Fraud prevention in the mortgage industry requires licensing, simplification of the lending process and fewer exotic products, according to crime fighters and industry leaders. But "there's a danger to doing too much at one time," says David McLaughlin, senior assistant attorney general for the state of Georgia, which has enacted a seminal anti-fraud law. "One of the risks in some legislation is they're trying to do too much, to fix too many problems," says McLaughlin, who suggests that in trying to reform the problem, "we ought not mix it up with criminalization of certain behavior. That's where those bills get bogged down." He spoke at an industry conference earlier this month in San Diego. It is "up to us as an industry, to take a lot of action ourselves," says Richard Wohl, president, IndyMac Bank, Pasadena, Calif., noting that this is both a "good time and a bad time to be addressing mortgage fraud." The industry is in a "pronounced down cycle," says Wohl, conced...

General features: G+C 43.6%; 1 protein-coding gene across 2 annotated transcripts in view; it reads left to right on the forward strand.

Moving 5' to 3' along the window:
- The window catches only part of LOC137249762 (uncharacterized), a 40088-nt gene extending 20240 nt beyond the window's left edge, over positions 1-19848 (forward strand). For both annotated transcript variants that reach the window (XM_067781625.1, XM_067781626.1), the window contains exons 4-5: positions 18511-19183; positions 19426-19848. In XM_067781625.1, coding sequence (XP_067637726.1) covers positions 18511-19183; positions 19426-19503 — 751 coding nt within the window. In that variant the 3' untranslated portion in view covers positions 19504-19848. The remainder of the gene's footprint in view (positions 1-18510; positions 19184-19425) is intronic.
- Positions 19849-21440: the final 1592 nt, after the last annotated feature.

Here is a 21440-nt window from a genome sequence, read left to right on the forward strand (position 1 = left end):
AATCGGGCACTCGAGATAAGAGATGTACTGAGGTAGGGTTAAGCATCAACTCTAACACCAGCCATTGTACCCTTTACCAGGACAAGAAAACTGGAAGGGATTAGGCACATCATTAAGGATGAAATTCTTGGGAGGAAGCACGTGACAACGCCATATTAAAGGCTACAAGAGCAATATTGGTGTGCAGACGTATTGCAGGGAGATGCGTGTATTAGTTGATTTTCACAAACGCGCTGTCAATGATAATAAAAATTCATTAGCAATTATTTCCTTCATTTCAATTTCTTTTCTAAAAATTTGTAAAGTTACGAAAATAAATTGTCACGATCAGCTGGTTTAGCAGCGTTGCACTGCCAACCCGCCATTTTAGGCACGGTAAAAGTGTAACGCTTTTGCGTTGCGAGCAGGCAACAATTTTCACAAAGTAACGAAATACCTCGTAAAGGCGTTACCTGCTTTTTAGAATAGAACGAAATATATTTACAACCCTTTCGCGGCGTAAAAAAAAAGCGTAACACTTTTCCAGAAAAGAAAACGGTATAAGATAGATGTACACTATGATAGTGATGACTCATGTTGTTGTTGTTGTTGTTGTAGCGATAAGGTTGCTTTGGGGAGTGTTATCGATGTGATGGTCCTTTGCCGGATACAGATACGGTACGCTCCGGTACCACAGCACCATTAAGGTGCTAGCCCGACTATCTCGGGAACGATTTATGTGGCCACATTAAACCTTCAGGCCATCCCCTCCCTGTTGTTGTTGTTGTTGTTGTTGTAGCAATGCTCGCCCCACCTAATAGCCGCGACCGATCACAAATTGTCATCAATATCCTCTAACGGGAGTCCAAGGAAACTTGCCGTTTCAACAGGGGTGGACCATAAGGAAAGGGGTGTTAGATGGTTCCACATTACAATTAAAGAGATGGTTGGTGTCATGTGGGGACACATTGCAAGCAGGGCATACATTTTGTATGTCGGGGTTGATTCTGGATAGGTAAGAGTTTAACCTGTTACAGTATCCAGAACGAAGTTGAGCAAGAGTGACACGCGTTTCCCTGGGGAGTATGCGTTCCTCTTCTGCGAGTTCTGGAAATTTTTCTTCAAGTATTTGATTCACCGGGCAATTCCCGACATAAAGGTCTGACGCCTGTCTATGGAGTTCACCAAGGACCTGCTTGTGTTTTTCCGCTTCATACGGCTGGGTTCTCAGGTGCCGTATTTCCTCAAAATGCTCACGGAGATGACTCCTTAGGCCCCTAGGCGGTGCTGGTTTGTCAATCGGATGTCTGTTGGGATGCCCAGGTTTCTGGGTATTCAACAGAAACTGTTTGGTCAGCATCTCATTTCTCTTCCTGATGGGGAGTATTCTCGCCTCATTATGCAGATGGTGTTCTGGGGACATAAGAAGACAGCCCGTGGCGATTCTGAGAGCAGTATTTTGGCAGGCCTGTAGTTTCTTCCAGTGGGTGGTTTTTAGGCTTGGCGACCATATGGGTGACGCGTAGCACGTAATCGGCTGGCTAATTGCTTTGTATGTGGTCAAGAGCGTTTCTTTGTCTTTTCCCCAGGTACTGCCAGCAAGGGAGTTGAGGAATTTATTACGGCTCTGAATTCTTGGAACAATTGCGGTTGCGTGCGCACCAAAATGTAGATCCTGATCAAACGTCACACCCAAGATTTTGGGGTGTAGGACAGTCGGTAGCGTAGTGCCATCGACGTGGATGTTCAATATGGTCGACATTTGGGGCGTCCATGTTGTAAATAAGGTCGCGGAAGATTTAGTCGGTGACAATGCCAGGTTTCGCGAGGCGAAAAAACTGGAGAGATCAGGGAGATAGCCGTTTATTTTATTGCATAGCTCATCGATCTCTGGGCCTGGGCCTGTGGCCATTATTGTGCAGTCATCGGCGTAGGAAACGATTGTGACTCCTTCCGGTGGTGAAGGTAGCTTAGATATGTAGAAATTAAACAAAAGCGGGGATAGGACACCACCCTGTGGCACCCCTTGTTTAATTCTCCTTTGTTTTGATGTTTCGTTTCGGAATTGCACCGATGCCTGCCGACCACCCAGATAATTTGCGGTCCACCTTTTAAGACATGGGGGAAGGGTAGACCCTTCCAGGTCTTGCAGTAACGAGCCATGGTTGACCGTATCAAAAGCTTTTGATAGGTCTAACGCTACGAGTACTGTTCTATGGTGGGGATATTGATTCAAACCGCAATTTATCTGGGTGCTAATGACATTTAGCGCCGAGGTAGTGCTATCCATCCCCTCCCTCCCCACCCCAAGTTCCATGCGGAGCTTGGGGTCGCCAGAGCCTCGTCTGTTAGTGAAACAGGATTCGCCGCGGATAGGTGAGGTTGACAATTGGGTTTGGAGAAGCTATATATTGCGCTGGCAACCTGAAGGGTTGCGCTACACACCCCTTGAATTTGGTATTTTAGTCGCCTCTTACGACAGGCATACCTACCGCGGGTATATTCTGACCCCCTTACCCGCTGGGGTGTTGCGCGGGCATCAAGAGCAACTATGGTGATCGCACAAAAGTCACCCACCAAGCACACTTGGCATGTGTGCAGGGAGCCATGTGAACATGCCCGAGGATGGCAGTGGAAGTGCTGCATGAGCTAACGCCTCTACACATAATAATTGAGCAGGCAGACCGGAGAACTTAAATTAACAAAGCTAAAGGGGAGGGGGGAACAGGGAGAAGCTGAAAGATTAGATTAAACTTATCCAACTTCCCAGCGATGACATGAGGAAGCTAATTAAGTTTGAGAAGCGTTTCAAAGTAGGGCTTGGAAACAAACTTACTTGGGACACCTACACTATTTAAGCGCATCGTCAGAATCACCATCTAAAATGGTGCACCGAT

by Brad Inman | on Mar 21, 2017
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